Upper end Easton arrows and components already come with good tolerances from the factory. You didn't say what you were using, nbuuifx, but to me +/-2 grn is enough to raise an eyebrow, but not horrendous (It's probably not the biggest shortcoming in your overall shooting). I'd say probably don't worry unless you are seeing any real anomalies as TT suggests. If it is bugging you you can remove the points and put the lightest point in the heaviest shaft (and repeat) to get a better matching across the entire set.

(I am halfway through writing a piece about different approaches to weight matching, but have been since summer 2020. If I ever finish it I'll try and return here to post it.)
(Also 'weight-matching' is often done on dry shafts and points only, but how much can variation do we get in hotmelt, vanes, nocks? 2" AAE vanes can vary by as much as 0.1grn, When we are talking variation of the order of +/-0.5grn in shaft and points, this could easily become +/-0.65grn (a 30% increase!!) by unfortunate choice of fletchings. Again, do differences of this scale actually matter to most mortals' shooting/scoring? Probably not.)
 

Rik

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Crimes committed with hotmelt and fletchtite, yes.
Or the "that point is a touch light, let's really slather on the hotmelt" approach... I weighed some once, you would really have to be excessive to make a difference. Points can be a third of the weight of the entire arrow, so fractions of a grain of hotmelt added to that? Inconsistent fletching, on the other hand...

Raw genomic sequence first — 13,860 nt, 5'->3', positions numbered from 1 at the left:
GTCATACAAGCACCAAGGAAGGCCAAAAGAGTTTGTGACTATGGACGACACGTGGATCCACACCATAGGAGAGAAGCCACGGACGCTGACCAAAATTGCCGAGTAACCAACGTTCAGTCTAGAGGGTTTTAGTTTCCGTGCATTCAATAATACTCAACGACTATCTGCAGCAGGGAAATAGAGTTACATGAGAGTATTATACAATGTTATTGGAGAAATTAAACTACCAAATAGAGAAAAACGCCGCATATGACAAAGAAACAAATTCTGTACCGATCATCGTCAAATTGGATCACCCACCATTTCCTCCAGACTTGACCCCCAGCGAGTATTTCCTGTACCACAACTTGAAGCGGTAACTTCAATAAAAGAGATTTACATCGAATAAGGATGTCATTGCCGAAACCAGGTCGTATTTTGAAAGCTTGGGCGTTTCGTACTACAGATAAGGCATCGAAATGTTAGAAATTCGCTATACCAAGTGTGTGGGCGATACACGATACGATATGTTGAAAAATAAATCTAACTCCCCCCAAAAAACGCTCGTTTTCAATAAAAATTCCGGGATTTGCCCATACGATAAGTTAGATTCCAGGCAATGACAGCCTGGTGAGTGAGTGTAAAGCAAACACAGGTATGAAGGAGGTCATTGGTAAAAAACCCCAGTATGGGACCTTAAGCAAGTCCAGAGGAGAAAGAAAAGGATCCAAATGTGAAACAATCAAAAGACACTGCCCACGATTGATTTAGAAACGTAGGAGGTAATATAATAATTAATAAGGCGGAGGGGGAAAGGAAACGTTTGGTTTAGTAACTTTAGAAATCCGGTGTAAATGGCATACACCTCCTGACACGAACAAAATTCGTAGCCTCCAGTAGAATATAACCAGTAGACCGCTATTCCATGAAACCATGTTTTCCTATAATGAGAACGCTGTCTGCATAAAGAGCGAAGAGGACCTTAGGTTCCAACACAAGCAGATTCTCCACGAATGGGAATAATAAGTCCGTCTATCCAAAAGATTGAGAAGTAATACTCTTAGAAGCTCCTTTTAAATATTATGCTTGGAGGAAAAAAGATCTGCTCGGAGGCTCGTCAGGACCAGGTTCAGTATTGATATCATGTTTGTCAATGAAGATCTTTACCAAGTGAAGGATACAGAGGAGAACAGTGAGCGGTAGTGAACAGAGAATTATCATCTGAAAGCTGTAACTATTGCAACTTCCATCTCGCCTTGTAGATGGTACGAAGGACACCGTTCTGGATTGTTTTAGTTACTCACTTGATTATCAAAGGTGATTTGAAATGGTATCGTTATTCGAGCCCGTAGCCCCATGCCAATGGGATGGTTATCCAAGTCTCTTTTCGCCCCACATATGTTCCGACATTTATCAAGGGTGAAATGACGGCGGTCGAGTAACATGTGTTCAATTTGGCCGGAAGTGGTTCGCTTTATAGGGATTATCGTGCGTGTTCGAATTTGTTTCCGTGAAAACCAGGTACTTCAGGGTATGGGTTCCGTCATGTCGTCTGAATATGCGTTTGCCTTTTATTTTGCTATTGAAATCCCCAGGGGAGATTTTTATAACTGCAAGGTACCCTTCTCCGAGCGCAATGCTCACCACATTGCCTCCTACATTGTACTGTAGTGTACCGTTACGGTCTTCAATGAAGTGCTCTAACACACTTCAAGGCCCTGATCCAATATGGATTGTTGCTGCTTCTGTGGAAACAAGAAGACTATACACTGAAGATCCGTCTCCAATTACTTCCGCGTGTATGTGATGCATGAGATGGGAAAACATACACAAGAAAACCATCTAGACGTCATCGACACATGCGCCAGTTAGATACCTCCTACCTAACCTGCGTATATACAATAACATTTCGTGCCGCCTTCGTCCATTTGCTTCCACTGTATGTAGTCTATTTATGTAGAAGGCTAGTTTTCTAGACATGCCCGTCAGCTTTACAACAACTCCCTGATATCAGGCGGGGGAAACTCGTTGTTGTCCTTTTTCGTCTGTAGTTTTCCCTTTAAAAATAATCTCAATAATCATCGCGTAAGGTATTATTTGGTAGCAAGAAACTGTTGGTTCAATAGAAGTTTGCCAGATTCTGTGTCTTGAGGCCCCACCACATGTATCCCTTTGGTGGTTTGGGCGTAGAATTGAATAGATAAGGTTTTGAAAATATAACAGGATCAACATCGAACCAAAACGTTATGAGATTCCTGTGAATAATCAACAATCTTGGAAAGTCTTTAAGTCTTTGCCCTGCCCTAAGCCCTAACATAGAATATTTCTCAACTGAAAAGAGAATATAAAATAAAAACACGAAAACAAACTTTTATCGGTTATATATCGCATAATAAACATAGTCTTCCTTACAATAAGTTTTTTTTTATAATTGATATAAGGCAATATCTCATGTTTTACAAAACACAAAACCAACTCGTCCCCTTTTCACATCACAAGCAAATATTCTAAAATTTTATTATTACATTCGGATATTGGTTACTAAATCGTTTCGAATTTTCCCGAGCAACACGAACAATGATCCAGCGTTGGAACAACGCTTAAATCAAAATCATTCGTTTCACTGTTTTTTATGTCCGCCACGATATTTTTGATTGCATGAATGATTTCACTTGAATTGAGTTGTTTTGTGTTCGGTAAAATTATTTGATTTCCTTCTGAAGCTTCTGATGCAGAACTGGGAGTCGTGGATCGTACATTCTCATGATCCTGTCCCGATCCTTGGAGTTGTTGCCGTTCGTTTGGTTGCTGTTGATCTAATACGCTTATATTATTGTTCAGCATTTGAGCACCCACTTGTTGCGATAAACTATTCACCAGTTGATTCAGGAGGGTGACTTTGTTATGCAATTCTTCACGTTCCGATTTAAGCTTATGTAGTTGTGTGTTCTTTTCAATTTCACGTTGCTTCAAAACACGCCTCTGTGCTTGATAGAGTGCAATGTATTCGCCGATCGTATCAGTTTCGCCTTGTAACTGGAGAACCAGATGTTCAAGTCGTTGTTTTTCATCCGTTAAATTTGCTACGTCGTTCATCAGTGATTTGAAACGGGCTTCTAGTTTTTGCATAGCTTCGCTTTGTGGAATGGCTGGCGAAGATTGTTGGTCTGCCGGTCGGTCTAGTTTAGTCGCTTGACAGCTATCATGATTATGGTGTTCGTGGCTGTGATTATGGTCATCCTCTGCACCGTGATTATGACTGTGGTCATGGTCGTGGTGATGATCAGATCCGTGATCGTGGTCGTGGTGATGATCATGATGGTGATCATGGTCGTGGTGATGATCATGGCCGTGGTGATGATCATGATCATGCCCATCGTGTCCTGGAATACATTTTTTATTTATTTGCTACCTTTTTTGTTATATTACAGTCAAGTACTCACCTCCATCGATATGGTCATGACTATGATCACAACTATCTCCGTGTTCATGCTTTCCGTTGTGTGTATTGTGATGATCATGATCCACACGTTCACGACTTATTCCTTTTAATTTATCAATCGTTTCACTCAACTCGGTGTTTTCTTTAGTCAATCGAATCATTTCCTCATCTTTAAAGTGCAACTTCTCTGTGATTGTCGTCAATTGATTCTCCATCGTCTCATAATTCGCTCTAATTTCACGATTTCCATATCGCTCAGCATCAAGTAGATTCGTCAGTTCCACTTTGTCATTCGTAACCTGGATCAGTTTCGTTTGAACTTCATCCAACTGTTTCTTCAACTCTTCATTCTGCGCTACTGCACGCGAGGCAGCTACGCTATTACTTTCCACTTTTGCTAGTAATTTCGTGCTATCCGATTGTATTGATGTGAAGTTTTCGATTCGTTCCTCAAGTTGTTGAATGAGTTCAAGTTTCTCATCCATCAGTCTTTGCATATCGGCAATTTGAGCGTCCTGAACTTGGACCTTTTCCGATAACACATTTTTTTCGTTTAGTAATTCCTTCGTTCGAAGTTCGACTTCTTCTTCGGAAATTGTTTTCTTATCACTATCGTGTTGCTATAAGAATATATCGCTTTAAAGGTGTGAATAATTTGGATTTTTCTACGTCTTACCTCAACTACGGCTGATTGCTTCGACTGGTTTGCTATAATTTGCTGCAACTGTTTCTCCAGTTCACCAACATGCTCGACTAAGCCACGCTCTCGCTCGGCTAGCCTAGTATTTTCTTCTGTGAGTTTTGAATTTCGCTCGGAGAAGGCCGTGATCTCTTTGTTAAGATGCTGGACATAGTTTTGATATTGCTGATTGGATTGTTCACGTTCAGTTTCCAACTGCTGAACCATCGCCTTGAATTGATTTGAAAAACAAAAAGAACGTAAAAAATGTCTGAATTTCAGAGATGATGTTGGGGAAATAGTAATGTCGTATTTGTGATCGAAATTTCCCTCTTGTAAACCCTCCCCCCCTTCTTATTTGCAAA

nbuuifx

Member
Thanks for all the replies,

The arrows in question are my daughters and this time I'd avoided the usual Easton arrows as she keeps out growing them and I went for cartels instead. I have been moderately impressed with the quality of them and they are staying straight nicely, but the weight issue does put me off having another set.

The points are actually very closely matched with the differences between them being 0.1gn which is the tolerance of the scale anyway. They all either showed as 70gn or 69.9gn.

The fletchings themselves are fairly small 1.75" shield vanes, so are relatively light already so any tolerance on them is less of a difference in weight and seems to be negligible between the ones I have weighed. I guess the amount of superglue is a variable but is still nowhere near the difference in weight of the shafts themselves.

It probably does result in me needing to spend some more money on a more expensive set of shafts but it is so painful when they only last a short amount of time due to growing/poundage increase. Also made even worse by the dark magic of actually getting the correct spine of shafts 😄
 

Timid Toad

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If they are Cartels I'd definitely give them a good clean out inside. I found all of that brand I've ever shot have been gopping! I drop a big darning needle with a length of wool threaded through down the shaft and give it a good swizzle.
 

nbuuifx

Member
If they are Cartels I'd definitely give them a good clean out inside. I found all of that brand I've ever shot have been gopping! I drop a big darning needle with a length of wool threaded through down the shaft and give it a good swizzle.

Thanks I'll give it a try, a nice easy fix if it works!